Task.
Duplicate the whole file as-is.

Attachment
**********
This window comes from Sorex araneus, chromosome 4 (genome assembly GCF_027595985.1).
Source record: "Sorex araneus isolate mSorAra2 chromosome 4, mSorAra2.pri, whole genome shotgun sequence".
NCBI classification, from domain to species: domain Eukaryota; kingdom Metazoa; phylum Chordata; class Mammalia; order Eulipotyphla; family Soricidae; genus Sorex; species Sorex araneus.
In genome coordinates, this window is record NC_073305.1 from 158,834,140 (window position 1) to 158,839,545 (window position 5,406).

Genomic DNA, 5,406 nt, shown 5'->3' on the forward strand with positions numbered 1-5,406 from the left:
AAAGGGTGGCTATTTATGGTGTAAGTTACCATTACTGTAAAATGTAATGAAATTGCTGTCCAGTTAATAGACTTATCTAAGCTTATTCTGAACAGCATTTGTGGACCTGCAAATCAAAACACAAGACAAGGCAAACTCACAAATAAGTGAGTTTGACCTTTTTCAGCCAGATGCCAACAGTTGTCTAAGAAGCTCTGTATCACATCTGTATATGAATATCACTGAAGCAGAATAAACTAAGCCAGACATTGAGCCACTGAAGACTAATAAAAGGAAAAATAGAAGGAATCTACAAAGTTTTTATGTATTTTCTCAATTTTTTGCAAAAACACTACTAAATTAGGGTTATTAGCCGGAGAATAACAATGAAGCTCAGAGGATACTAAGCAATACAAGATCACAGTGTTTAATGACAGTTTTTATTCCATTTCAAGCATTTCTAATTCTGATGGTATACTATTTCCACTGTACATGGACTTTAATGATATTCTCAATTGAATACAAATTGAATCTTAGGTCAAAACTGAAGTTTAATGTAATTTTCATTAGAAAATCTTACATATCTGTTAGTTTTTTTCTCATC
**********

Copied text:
This window comes from Sorex araneus, chromosome 4 (genome assembly GCF_027595985.1).
Source record: "Sorex araneus isolate mSorAra2 chromosome 4, mSorAra2.pri, whole genome shotgun sequence".
NCBI classification, from domain to species: domain Eukaryota; kingdom Metazoa; phylum Chordata; class Mammalia; order Eulipotyphla; family Soricidae; genus Sorex; species Sorex araneus.
In genome coordinates, this window is record NC_073305.1 from 158,834,140 (window position 1) to 158,839,545 (window position 5,406).

Genomic DNA, 5,406 nt, shown 5'->3' on the forward strand with positions numbered 1-5,406 from the left:
AAAGGGTGGCTATTTATGGTGTAAGTTACCATTACTGTAAAATGTAATGAAATTGCTGTCCAGTTAATAGACTTATCTAAGCTTATTCTGAACAGCATTTGTGGACCTGCAAATCAAAACACAAGACAAGGCAAACTCACAAATAAGTGAGTTTGACCTTTTTCAGCCAGATGCCAACAGTTGTCTAAGAAGCTCTGTATCACATCTGTATATGAATATCACTGAAGCAGAATAAACTAAGCCAGACATTGAGCCACTGAAGACTAATAAAAGGAAAAATAGAAGGAATCTACAAAGTTTTTATGTATTTTCTCAATTTTTTGCAAAAACACTACTAAATTAGGGTTATTAGCCGGAGAATAACAATGAAGCTCAGAGGATACTAAGCAATACAAGATCACAGTGTTTAATGACAGTTTTTATTCCATTTCAAGCATTTCTAATTCTGATGGTATACTATTTCCACTGTACATGGACTTTAATGATATTCTCAATTGAATACAAATTGAATCTTAGGTCAAAACTGAAGTTTAATGTAATTTTCATTAGAAAATCTTACATATCTGTTAGTTTTTTTCTCATC